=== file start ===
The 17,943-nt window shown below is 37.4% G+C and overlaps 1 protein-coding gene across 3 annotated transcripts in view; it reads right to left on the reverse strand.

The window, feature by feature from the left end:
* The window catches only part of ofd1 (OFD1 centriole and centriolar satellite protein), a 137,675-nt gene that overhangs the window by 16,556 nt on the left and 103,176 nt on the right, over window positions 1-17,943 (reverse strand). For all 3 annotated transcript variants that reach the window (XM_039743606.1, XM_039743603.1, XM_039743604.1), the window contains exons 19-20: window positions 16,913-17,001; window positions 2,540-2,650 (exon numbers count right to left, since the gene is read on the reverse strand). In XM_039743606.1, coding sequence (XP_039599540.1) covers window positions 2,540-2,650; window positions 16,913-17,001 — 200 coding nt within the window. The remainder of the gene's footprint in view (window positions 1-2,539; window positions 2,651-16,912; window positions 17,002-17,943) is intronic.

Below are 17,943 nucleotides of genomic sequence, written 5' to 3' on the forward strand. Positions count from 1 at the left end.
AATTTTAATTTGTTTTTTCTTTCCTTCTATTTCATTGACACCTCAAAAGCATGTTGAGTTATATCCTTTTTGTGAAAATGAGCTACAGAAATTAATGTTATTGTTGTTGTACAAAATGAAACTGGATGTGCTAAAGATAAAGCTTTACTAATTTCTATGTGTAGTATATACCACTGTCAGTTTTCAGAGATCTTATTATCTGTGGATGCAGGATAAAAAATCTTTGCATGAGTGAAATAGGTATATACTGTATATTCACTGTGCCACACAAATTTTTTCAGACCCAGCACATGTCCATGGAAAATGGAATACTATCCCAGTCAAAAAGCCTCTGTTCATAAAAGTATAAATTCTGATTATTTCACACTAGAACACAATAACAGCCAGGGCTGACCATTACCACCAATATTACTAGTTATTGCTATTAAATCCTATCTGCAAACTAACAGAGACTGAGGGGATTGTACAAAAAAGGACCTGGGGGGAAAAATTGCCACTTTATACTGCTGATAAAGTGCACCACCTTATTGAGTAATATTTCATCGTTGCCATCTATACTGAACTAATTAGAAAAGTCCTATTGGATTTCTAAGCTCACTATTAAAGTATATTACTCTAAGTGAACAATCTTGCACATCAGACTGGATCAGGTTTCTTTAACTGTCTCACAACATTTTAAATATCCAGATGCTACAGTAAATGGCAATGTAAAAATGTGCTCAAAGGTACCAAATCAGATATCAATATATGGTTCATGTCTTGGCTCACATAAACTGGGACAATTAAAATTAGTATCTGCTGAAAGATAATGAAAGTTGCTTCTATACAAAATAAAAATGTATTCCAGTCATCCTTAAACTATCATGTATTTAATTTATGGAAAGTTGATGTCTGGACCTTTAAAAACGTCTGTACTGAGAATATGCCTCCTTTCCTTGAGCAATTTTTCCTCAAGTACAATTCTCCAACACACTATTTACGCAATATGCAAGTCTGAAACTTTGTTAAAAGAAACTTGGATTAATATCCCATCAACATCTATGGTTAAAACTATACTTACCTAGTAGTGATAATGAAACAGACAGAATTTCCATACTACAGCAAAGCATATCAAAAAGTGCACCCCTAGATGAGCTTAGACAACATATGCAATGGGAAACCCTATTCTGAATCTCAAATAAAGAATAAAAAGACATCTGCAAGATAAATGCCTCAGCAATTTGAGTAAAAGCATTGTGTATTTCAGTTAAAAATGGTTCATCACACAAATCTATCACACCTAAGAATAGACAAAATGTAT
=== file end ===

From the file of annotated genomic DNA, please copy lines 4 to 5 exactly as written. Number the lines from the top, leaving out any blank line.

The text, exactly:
Below are 17,943 nucleotides of genomic sequence, written 5' to 3' on the forward strand. Positions count from 1 at the left end.
AATTTTAATTTGTTTTTTCTTTCCTTCTATTTCATTGACACCTCAAAAGCATGTTGAGTTATATCCTTTTTGTGAAAATGAGCTACAGAAATTAATGTTATTGTTGTTGTACAAAATGAAACTGGATGTGCTAAAGATAAAGCTTTACTAATTTCTATGTGTAGTATATACCACTGTCAGTTTTCAGAGATCTTATTATCTGTGGATGCAGGATAAAAAATCTTTGCATGAGTGAAATAGGTATATACTGTATATTCACTGTGCCACACAAATTTTTTCAGACCCAGCACATGTCCATGGAAAATGGAATACTATCCCAGTCAAAAAGCCTCTGTTCATAAAAGTATAAATTCTGATTATTTCACACTAGAACACAATAACAGCCAGGGCTGACCATTACCACCAATATTACTAGTTATTGCTATTAAATCCTATCTGCAAACTAACAGAGACTGAGGGGATTGTACAAAAAAGGACCTGGGGGGAAAAATTGCCACTTTATACTGCTGATAAAGTGCACCACCTTATTGAGTAATATTTCATCGTTGCCATCTATACTGAACTAATTAGAAAAGTCCTATTGGATTTCTAAGCTCACTATTAAAGTATATTACTCTAAGTGAACAATCTTGCACATCAGACTGGATCAGGTTTCTTTAACTGTCTCACAACATTTTAAATATCCAGATGCTACAGTAAATGGCAATGTAAAAATGTGCTCAAAGGTACCAAATCAGATATCAATATATGGTTCATGTCTTGGCTCACATAAACTGGGACAATTAAAATTAGTATCTGCTGAAAGATAATGAAAGTTGCTTCTATACAAAATAAAAATGTATTCCAGTCATCCTTAAACTATCATGTATTTAATTTATGGAAAGTTGATGTCTGGACCTTTAAAAACGTCTGTACTGAGAATATGCCTCCTTTCCTTGAGCAATTTTTCCTCAAGTACAATTCTCCAACACACTATTTACGCAATATGCAAGTCTGAAACTTTGTTAAAAGAAACTTGGATTAATATCCCATCAACATCTATGGTTAAAACTATACTTACCTAGTAGTGATAATGAAACAGACAGAATTTCCATACTACAGCAAAGCATATCAAAAAGTGCACCCCTAGATGAGCTTAGACAACATATGCAATGGGAAACCCTATTCTGAATCTCAAATAAAGAATAAAAAGACATCTGCAAGATAAATGCCTCAGCAATTTGAGTAAAAGCATTGTGTATTTCAGTTAAAAATGGTTCATCACACAAATCTATCACACCTAAGAATAGACAAAATGTAT